The All American
Milan sustains in his narrator an amusingly bewildered, blundering, bumptious voice along with a leavening sense of absurdity…An unusual take on undocumented immigration that makes for a strong debut. - Kirkus (starred review)
A profoundly moving meditation on nationhood, belonging, and the possibility of rebirth. With this incredible debut, Joe Milan Jr. has rocketed himself into the literary stratosphere. - Junot Diaz, Pulitzer Prize–winning author of The Brief Wondrous Life of Oscar Wao
An immersive, fast-paced story.… Milan’s writing is tight, with fresh and vivid descriptions that illuminate the contrasts in Bucky’s background and cultural makeup. The novel raises questions about who and what exactly determines your identity. -BookPage
Amid the uncomfortable laughter, Milan confronts transracial identity, societal roles chosen and forced, limits of language, ‘good’ and ‘bad’ mutability, and the porousness of truth and lies. - Booklist
The All-American is an irreverent, bold page-turner, self-assured and engrossing, this is one of those rare first novels that breathes new life into the journey toward self-revelation. Endlessly rewarding. - Mat Johnson, author of Invisible Things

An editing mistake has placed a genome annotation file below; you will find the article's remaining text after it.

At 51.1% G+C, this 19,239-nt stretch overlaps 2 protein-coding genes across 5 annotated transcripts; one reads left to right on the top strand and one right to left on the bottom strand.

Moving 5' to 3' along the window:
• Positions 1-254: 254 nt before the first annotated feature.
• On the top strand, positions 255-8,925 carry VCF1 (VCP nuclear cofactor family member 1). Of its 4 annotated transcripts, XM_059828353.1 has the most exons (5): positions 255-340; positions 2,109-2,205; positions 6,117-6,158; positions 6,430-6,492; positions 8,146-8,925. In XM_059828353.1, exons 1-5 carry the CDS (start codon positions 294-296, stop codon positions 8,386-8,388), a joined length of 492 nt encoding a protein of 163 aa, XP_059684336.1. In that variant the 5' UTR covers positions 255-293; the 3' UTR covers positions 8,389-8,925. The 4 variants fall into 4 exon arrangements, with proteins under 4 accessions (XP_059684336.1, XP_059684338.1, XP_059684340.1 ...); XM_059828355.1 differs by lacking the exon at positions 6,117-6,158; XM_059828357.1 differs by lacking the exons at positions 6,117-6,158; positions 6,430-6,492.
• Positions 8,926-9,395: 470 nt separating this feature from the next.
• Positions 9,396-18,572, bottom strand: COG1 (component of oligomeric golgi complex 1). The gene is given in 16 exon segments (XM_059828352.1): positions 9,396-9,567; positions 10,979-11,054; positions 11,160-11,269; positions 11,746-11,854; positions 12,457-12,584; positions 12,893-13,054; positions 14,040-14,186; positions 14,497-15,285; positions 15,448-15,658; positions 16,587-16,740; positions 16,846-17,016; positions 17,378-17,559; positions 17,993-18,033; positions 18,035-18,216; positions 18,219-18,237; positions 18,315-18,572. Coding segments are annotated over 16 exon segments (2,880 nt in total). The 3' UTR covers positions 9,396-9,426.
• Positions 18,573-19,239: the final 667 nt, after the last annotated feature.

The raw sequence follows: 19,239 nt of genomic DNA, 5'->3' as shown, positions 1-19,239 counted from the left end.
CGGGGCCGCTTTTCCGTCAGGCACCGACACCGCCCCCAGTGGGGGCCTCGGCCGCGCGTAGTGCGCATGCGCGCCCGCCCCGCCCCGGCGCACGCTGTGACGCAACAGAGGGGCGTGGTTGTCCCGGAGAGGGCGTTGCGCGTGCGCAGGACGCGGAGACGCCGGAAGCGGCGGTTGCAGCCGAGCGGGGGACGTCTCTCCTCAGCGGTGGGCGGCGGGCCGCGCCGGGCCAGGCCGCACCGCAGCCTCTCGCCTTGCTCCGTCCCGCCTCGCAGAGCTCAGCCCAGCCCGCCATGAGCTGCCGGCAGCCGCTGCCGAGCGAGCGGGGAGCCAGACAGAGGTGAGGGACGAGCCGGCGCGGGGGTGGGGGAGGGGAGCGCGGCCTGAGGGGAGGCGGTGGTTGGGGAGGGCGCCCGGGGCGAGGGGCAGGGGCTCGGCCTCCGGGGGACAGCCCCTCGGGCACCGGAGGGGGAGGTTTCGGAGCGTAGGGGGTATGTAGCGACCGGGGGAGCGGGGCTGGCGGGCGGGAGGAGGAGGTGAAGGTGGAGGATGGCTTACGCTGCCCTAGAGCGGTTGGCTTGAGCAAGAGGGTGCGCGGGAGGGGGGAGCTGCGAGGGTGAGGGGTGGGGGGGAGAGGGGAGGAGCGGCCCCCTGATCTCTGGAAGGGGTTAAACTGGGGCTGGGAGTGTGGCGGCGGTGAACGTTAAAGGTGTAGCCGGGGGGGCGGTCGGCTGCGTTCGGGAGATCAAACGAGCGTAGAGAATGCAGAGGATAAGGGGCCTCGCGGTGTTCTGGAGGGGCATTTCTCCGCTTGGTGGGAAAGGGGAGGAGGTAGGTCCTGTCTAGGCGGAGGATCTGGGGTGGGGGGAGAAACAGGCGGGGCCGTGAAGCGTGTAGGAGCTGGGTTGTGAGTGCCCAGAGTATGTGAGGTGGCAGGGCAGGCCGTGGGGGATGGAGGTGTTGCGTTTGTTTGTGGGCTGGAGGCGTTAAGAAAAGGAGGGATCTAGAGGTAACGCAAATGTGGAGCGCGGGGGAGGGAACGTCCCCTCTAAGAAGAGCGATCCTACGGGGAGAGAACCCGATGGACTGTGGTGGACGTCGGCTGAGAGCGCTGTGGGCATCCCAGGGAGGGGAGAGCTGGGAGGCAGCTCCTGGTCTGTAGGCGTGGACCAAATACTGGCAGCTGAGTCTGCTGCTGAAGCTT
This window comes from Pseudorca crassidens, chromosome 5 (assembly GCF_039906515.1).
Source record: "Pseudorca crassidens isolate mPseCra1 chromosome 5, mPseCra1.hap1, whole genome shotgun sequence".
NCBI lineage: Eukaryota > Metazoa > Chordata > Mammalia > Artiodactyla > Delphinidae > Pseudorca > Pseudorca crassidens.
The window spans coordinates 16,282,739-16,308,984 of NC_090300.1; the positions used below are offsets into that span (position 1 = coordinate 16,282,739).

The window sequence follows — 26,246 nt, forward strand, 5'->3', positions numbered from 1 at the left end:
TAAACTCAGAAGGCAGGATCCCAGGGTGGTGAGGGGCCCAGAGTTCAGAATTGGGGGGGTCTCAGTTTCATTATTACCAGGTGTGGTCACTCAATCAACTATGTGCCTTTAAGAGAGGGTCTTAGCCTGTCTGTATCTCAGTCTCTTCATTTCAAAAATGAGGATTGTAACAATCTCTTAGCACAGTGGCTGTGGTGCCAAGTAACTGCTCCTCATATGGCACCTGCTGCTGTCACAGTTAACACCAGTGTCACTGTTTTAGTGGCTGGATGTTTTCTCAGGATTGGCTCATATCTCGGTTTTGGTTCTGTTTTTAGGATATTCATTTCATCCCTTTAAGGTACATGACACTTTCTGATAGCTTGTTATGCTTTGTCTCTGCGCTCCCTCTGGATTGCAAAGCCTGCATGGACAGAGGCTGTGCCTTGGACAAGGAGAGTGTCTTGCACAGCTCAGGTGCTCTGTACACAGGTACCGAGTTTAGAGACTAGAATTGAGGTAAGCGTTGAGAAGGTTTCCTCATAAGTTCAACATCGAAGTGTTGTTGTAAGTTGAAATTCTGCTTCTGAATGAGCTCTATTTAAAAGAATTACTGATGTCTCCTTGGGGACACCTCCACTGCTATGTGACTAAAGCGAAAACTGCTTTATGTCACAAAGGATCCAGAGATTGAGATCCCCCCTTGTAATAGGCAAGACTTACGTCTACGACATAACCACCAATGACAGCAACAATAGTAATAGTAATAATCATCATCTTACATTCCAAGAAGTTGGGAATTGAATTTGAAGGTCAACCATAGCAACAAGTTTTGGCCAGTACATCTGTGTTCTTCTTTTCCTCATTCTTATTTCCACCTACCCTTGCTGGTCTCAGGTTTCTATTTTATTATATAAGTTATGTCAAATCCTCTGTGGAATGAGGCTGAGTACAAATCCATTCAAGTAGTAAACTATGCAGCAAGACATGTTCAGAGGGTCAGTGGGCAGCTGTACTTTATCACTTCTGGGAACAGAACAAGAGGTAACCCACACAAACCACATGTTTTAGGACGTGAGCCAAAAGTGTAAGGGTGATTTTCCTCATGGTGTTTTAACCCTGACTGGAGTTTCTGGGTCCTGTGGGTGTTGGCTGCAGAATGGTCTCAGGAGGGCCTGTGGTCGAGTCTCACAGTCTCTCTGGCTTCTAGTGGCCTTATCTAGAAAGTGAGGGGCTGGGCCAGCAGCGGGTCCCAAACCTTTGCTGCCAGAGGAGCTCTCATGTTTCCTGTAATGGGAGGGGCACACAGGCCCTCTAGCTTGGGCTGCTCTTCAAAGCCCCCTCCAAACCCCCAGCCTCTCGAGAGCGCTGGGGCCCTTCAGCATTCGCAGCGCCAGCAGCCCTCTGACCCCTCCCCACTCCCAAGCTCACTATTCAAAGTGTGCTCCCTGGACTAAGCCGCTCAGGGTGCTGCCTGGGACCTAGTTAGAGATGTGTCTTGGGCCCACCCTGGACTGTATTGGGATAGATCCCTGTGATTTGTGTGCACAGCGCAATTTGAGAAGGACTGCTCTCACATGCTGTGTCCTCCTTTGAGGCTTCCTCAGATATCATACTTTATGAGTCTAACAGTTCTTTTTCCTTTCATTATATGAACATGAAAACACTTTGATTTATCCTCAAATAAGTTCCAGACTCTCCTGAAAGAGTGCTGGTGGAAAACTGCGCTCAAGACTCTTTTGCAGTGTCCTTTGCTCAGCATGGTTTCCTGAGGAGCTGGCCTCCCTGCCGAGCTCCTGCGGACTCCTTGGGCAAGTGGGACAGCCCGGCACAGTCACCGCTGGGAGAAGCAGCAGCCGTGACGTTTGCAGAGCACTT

In a reverse of the American immigrant novel, The All-American follows Bucky, a Korean American high school senior whose real name no one can pronounce. Never knowing his mother and abandoned by his father, Bucky grows up in a rural Washington trailer park, dreaming of playing college football. However, his football dreams are snuffed out as the U.S. government deports him and the South Korean government conscripts him. With this, Bucky confronts the fact that how he sees himself is not how others see him.